With a 2-day stop in Belgium I quickly met with my Belgian team managers and was able to pick up my sweet new kit before flying to Girona, Spain. I’ve been here a little over a week now and have enjoyed some solid training, it’s about time! With school in the fall, holidays and wedding planning, it didn’t leave a lot of time to be had on the bike. The weather wasn’t all that grand to boot, but I’m singing a different tune now.
|Beer and cycling go hand in hand, right?|
It feels good to be back on the bike and preparing for the season. For those of you who don’t know, this year is going to be slightly different. I’m riding for a Belgian team called Sprinters Malderen until June, and then racing for Trek Red Truck for Nationals and our sponsors favorite “ BC Superweek.” This year I’ll have a very full calendar with my first race being Omloop Het Nieuwsblad on February 23rd to start the season. It’s going to be a tough year, but gains will be had!
Unlike BC, where it is perpetually raining, and the roads are always being cleared of oil and gas, in Girona it rarely rains and when it does it’s very minimal, just enough to bring the oil to the surface of the road to create an icy effect. In simpler words, cycling on damp roads in Spain is a lethal combination.I experienced this from a stand still preparing to turn left at an intersection. I went to make the corner from zero to maybe 10ks an hour and my rear wheel slid out as if I were on ice. Lying there in the middle of the intersection I thought, “Wow, I did not see that coming, how did that just happen?”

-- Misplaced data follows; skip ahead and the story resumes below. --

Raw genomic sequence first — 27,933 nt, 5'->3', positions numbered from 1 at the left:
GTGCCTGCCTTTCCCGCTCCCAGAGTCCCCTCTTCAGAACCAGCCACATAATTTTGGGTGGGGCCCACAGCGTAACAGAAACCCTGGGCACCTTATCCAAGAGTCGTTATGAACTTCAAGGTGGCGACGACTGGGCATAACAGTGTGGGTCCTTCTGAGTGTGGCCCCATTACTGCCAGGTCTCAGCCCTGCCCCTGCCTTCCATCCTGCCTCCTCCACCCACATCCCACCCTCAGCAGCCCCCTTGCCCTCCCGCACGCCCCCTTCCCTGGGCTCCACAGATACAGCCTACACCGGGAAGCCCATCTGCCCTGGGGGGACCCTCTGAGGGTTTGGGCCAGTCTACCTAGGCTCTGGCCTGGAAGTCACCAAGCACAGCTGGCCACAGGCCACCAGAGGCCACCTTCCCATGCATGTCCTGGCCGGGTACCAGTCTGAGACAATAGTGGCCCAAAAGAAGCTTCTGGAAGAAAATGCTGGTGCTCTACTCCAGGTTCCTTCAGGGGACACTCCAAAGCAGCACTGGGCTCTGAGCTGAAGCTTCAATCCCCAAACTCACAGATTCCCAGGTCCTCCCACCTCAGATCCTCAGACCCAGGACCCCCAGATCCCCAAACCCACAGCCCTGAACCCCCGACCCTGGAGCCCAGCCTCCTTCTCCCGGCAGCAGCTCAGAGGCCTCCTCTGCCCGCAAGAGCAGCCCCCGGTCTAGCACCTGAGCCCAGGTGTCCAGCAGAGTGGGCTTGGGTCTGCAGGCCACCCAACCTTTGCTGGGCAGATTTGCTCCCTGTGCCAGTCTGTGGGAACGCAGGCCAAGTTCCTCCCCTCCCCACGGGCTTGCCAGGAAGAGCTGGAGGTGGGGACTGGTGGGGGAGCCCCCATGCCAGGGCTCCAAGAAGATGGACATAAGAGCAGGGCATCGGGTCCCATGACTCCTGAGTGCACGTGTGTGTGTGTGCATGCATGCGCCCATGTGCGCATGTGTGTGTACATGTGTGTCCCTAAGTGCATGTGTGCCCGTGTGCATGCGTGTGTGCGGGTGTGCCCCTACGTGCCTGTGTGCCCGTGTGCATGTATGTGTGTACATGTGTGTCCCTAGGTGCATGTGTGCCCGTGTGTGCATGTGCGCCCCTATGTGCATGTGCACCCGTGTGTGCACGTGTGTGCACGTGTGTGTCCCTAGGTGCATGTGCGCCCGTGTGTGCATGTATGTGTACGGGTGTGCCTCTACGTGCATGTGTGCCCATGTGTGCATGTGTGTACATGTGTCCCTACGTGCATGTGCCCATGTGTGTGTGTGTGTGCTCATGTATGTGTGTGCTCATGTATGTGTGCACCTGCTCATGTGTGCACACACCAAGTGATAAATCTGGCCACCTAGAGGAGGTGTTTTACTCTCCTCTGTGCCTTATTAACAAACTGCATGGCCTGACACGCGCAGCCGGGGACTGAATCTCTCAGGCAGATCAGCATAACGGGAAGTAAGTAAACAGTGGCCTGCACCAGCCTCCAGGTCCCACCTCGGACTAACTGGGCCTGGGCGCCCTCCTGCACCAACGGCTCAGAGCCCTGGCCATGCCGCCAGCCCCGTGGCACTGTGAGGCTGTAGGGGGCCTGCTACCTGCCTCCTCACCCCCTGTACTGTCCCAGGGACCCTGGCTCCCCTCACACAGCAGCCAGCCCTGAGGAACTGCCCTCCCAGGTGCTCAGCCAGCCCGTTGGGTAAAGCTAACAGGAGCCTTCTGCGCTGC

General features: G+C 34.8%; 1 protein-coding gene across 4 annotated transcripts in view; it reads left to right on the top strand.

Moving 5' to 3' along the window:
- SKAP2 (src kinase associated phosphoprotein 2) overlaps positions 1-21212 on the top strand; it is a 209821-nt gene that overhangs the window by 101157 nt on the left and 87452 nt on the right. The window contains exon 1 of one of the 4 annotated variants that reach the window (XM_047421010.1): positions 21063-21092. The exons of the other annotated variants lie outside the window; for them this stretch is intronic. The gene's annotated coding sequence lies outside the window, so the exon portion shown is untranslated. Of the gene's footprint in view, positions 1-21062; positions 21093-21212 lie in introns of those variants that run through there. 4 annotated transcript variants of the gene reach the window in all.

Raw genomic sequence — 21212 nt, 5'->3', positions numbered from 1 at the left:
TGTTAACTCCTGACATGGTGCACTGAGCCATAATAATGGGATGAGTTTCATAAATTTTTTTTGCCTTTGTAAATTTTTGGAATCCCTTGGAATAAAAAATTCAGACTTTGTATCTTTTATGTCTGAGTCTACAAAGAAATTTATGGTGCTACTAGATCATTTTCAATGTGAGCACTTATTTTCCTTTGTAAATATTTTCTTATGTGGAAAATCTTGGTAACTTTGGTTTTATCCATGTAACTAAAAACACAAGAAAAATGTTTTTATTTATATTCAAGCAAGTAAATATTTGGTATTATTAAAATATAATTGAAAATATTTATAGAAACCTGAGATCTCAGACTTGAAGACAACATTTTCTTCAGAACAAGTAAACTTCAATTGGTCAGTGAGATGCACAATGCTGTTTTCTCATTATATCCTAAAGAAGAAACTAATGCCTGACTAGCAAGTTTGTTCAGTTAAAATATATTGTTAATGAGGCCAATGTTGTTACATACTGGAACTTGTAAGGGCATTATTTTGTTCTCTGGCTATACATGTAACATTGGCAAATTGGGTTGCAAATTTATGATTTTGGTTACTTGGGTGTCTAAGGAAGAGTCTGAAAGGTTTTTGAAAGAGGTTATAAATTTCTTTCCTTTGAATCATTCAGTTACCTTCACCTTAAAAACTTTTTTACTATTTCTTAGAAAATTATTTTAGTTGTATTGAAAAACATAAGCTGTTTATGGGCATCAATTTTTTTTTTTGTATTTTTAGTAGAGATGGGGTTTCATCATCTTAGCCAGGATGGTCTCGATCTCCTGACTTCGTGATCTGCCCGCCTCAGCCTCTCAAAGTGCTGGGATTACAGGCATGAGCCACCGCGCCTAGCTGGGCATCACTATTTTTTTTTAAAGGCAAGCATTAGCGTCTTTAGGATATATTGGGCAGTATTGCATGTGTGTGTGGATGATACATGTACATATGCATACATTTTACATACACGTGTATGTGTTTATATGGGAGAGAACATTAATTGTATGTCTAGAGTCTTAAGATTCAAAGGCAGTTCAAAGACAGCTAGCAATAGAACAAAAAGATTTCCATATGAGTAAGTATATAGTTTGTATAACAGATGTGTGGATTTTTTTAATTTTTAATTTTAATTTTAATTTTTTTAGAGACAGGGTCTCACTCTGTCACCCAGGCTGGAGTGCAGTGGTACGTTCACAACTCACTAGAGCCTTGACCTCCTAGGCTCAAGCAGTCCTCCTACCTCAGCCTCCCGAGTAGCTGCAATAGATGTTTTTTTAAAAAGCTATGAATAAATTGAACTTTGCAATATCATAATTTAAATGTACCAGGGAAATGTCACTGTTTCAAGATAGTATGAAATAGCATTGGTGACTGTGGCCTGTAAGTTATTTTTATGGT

With 3 hours of my ride still remaining, I got up, brushed myself off and continued on. I was pretty bruised and sore, and so was my ego. No one likes to crash during a training ride, despite how easily it can happen in Girona.
|It's time to train!|
|One of many local climbs|
Sundays in Girona are quiet. All the shops are closed and almost everyone is enjoying a day off. It’s a day for family and food. It is very cultural to escape to the country and have lunch or dinner at a family restaurant. To paint a picture, it is not what a typical North American would expect a restaurant to look like. The restaurants are normally located in a very quite area surrounded by countryside, and are in what looks like a normal house. In most cases it is the families home and work place.This is how many Catalan families spend their Sundays, in the country eating and socializing. That’s just what I did with a group of 12 the other day, my make shift family for the time. We spent close to 5 hours eating and socializing, dish after dish. We enjoyed all of the local treats; snails, shrimp, cured meats, fresh tomatoes and garlic on freshly baked bread. It was a great experience, and so delicious. I can’t say I’ll make it a habit, I probably ate enough for 10 lunches!